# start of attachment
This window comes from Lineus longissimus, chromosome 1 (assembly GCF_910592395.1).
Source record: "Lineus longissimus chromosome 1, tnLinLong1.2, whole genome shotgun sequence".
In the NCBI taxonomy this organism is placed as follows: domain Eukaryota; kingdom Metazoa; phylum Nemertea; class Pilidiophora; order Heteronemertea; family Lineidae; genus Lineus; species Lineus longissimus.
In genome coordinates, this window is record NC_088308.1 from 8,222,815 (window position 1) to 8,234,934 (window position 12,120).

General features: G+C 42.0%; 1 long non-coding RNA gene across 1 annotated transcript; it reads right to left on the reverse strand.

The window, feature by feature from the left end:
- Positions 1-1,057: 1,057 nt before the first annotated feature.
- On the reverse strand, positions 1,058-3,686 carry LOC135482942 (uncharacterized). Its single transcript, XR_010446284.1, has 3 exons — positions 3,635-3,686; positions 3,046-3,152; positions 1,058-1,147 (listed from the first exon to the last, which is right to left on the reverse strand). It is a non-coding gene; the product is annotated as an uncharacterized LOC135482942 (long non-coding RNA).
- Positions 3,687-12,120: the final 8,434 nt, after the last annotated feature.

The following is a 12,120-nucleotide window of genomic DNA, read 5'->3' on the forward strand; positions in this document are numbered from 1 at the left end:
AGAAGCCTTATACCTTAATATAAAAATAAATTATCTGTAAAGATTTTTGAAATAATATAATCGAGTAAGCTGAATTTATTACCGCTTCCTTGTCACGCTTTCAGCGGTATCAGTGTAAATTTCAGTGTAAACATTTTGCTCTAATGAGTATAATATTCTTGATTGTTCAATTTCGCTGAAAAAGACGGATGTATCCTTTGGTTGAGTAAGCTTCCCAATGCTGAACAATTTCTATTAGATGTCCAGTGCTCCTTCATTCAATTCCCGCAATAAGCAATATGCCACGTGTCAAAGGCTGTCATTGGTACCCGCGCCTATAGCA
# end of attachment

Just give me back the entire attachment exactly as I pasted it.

This window comes from Lineus longissimus, chromosome 1 (assembly GCF_910592395.1).
Source record: "Lineus longissimus chromosome 1, tnLinLong1.2, whole genome shotgun sequence".
In the NCBI taxonomy this organism is placed as follows: domain Eukaryota; kingdom Metazoa; phylum Nemertea; class Pilidiophora; order Heteronemertea; family Lineidae; genus Lineus; species Lineus longissimus.
In genome coordinates, this window is record NC_088308.1 from 8,222,815 (window position 1) to 8,234,934 (window position 12,120).

General features: G+C 42.0%; 1 long non-coding RNA gene across 1 annotated transcript; it reads right to left on the reverse strand.

The window, feature by feature from the left end:
- Positions 1-1,057: 1,057 nt before the first annotated feature.
- On the reverse strand, positions 1,058-3,686 carry LOC135482942 (uncharacterized). Its single transcript, XR_010446284.1, has 3 exons — positions 3,635-3,686; positions 3,046-3,152; positions 1,058-1,147 (listed from the first exon to the last, which is right to left on the reverse strand). It is a non-coding gene; the product is annotated as an uncharacterized LOC135482942 (long non-coding RNA).
- Positions 3,687-12,120: the final 8,434 nt, after the last annotated feature.

The following is a 12,120-nucleotide window of genomic DNA, read 5'->3' on the forward strand; positions in this document are numbered from 1 at the left end:
AGAAGCCTTATACCTTAATATAAAAATAAATTATCTGTAAAGATTTTTGAAATAATATAATCGAGTAAGCTGAATTTATTACCGCTTCCTTGTCACGCTTTCAGCGGTATCAGTGTAAATTTCAGTGTAAACATTTTGCTCTAATGAGTATAATATTCTTGATTGTTCAATTTCGCTGAAAAAGACGGATGTATCCTTTGGTTGAGTAAGCTTCCCAATGCTGAACAATTTCTATTAGATGTCCAGTGCTCCTTCATTCAATTCCCGCAATAAGCAATATGCCACGTGTCAAAGGCTGTCATTGGTACCCGCGCCTATAGCA